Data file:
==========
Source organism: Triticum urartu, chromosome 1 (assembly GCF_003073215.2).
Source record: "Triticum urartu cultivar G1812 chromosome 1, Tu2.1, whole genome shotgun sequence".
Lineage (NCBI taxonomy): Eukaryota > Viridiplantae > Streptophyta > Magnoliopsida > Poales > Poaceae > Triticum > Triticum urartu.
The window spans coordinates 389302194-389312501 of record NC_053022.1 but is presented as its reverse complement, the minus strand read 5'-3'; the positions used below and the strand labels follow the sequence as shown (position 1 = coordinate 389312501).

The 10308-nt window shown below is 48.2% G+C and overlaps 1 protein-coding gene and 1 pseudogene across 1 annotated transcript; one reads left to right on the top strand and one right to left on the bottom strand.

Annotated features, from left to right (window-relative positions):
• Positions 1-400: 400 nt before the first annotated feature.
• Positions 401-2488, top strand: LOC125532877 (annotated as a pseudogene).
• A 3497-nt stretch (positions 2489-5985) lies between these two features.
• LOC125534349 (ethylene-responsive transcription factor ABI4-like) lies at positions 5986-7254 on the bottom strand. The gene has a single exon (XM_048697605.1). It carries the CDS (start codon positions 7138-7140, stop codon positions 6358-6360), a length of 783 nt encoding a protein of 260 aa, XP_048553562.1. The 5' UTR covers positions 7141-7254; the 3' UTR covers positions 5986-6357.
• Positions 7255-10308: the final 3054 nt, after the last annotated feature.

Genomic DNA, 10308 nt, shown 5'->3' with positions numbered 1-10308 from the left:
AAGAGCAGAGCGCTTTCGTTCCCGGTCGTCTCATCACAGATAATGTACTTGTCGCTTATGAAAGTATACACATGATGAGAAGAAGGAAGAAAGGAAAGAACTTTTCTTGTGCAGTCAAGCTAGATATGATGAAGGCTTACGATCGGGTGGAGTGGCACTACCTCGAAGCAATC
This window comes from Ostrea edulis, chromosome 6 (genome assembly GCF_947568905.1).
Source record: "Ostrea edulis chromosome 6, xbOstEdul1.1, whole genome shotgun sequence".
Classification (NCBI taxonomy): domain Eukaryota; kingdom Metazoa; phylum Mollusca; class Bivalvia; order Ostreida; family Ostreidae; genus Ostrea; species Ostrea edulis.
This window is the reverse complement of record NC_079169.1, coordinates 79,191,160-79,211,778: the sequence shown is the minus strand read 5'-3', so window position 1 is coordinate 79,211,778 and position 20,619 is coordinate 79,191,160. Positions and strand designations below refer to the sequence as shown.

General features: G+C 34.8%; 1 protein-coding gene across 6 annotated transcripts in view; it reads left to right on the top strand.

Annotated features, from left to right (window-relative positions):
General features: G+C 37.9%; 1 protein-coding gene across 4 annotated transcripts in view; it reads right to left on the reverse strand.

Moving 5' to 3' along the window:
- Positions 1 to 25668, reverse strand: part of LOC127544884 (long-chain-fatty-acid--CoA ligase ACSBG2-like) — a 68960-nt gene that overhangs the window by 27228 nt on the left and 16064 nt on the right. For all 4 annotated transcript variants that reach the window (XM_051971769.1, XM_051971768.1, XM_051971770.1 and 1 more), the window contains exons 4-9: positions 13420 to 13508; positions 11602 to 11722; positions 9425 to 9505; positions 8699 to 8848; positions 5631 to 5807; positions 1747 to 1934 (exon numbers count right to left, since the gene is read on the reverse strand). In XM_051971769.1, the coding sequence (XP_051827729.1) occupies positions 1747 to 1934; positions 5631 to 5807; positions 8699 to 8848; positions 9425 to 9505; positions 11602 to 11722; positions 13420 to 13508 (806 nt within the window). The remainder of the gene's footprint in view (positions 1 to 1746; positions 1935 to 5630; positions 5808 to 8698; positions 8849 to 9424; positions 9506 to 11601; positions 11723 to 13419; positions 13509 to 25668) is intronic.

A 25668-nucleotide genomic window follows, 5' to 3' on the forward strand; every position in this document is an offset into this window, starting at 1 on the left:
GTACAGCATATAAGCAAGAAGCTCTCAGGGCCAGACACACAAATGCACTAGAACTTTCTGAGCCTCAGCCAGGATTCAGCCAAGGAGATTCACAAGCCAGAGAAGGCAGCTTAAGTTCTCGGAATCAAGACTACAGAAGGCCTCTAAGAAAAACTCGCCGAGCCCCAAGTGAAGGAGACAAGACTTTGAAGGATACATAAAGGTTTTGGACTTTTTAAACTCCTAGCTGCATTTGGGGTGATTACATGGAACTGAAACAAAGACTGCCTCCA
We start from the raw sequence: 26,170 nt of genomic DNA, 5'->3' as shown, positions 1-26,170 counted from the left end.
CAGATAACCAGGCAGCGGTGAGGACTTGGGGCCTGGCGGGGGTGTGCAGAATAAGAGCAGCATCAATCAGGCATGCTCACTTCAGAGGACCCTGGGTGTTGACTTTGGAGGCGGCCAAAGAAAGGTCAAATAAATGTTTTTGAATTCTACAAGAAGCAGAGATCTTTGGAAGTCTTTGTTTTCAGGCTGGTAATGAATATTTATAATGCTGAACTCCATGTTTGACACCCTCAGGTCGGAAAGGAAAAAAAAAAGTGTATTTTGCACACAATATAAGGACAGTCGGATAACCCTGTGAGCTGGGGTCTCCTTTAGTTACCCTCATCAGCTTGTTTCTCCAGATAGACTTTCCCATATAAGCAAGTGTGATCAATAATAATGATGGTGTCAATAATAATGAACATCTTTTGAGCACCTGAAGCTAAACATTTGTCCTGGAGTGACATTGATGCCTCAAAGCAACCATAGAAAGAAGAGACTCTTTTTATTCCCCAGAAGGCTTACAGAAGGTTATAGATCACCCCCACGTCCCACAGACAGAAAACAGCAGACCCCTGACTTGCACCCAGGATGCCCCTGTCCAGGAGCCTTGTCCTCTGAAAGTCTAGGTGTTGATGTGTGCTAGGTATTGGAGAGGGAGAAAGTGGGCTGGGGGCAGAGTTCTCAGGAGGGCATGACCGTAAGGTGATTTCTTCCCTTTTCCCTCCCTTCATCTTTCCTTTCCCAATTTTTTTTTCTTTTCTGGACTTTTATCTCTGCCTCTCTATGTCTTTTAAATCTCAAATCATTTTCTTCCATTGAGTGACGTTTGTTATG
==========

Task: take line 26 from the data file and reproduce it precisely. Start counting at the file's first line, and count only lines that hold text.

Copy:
CAGATAACCAGGCAGCGGTGAGGACTTGGGGCCTGGCGGGGGTGTGCAGAATAAGAGCAGCATCAATCAGGCATGCTCACTTCAGAGGACCCTGGGTGTTGACTTTGGAGGCGGCCAAAGAAAGGTCAAATAAATGTTTTTGAATTCTACAAGAAGCAGAGATCTTTGGAAGTCTTTGTTTTCAGGCTGGTAATGAATATTTATAATGCTGAACTCCATGTTTGACACCCTCAGGTCGGAAAGGAAAAAAAAAAGTGTATTTTGCACACAATATAAGGACAGTCGGATAACCCTGTGAGCTGGGGTCTCCTTTAGTTACCCTCATCAGCTTGTTTCTCCAGATAGACTTTCCCATATAAGCAAGTGTGATCAATAATAATGATGGTGTCAATAATAATGAACATCTTTTGAGCACCTGAAGCTAAACATTTGTCCTGGAGTGACATTGATGCCTCAAAGCAACCATAGAAAGAAGAGACTCTTTTTATTCCCCAGAAGGCTTACAGAAGGTTATAGATCACCCCCACGTCCCACAGACAGAAAACAGCAGACCCCTGACTTGCACCCAGGATGCCCCTGTCCAGGAGCCTTGTCCTCTGAAAGTCTAGGTGTTGATGTGTGCTAGGTATTGGAGAGGGAGAAAGTGGGCTGGGGGCAGAGTTCTCAGGAGGGCATGACCGTAAGGTGATTTCTTCCCTTTTCCCTCCCTTCATCTTTCCTTTCCCAATTTTTTTTTCTTTTCTGGACTTTTATCTCTGCCTCTCTATGTCTTTTAAATCTCAAATCATTTTCTTCCATTGAGTGACGTTTGTTATG